Philadelphia Archbishop Charles J. Chaput told the U.S. bishops the 2015 gathering "comes at a time when the church in the United States urgently needs an opportunity for joy and renewal. It's also a time of great confusion about the nature of marriage and the family."
"Our goal is to exclude no one from the excitement of this meeting. Our goal is to offer the beauty of Catholic teaching about marriage and the family with confidence and a spirit of invitation to every person of good will," he said. "That's the heart of our theme: 'Love is our mission; the family fully alive.'"
Archbishop Kurtz spoke about the upcoming extraordinary synod on the family at the Vatican, noting that it will take its cue from responses given in surveys of Catholic families worldwide. He said while the responses remain confidential, one trend they indicate is Catholics' eagerness to respond to questions about family life; many have expressed a desire to hear more clear explanation of church teaching about marriage and families.
He also said many parents indicated that they are "at a loss" for how to transmit the faith to their children and they also face challenges from today's economy, busy schedules and from living in a culture that they've described as being "hostile" to their faith.
The synod will bring together presidents of bishops' conferences, the heads of Eastern Catholic churches and the heads of Vatican offices to discuss "pastoral challenges to the family in the context of evangelization."
In his presentation June 11, San Francisco Archbishop Salvatore J. Cordileone, chairman of the USCCB's Subcommittee for the Promotion and Defense of Marriage, noted that the redefinition of marriage is not only occurring at the state level but federally.
He urged the bishops to move forward recalling the words of Pope Francis: "Challenges exist to be overcome! Let us be realists, but without losing our joy, our boldness and our hope-filled commitment."
A report by the bishops' national advisory council called the bishops effort to defend marriage "an urgent priority."
The report emphasized an agreement with issues on the bishops' agenda for the spring meeting and also urged the bishops to develop materials to help dioceses address "how it cares for those in pain" and alienated from the church.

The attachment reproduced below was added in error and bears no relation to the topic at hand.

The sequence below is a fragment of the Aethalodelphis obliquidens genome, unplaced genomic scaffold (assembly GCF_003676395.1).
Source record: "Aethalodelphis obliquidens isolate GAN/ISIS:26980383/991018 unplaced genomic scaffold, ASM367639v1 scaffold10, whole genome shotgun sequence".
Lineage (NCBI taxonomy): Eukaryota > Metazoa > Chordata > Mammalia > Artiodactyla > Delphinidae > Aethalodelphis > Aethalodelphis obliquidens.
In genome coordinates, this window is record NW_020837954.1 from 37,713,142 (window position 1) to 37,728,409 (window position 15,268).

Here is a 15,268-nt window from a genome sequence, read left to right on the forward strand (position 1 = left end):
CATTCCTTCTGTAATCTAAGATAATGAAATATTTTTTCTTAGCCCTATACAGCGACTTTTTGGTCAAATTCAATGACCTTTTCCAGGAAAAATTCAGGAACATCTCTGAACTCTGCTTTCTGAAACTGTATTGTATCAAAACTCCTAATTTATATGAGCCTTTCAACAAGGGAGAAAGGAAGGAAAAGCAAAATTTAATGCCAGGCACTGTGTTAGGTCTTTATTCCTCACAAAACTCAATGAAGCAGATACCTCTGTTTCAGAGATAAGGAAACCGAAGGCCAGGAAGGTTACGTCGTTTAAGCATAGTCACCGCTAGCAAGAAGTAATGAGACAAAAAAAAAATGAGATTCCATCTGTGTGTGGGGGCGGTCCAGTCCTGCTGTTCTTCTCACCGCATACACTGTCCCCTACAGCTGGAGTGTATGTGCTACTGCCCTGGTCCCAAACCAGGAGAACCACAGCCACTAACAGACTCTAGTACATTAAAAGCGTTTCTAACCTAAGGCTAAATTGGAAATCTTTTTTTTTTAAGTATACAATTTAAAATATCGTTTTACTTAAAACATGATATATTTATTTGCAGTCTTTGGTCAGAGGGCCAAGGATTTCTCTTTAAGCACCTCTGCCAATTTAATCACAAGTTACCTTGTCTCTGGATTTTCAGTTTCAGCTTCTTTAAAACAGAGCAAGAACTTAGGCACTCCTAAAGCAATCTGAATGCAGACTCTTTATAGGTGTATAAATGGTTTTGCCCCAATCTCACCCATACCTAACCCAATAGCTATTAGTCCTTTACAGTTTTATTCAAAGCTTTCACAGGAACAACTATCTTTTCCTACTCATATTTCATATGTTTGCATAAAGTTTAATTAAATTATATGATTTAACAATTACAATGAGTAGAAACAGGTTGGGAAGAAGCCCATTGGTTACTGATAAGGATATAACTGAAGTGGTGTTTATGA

The group asked the bishops to continue to review the federal government's Common Core State Standards initiative and to consider more diocesan programs to help men to get more involved in the church.
A report by the National Review Board, which monitors dioceses' performance in dealing with sexually abusive priests and creating a safe environment for children, said progress has been made but much work still needs to be done.
In a report on the work of the Subcommittee on the Catechism, Archbishop Leonard P. Blair of Hartford, Connecticut, and chairman of the Committee on Evangelization and Catechesis, noted how the bishops' subcommittee reviews 25,000 pages of religious education materials a year to determine if they conform with the catechism.
He said that just as the bishops developed high school catechetical materials they should now focus similar efforts on a curriculum format for primary grades.
The bishops were also told how the $21 million in aid relief from U.S. Catholics to Catholic Relief Service helped with immediate and long-term aid and reconstruction of churches in the Philippines after last year's Typhoon Haiyan.
At the opening Mass June 11 at St. Louis Cathedral, Archbishop Kurtz urged his fellow bishops to encourage Catholics, society at large and each other. He also thanked New Orleans Archbishop Gregory M. Aymond for the "truly warm New Orleans welcome."
On June 12, the bishops heard from Helen Alvare, law professor at George Mason University Law School in Arlington, Virginia, who spoke about the link between new evangelization and poverty; and Brad Wilcox, associate professor of sociology and director of the National Marriage Project at the University of Virginia, spoke about marriage and the economy.
Alvare urged bishops to continually bring Jesus to those they minister to and to act as he did, making time for people and having personal interaction with them.
Wilcox, citing numerous studies, spoke of the erosion of marriage in society and its negative impact on children. He urged the bishops to articulate with Catholics the benefits of an "intact marriage" but also to "stand in solidarity with couples in crisis."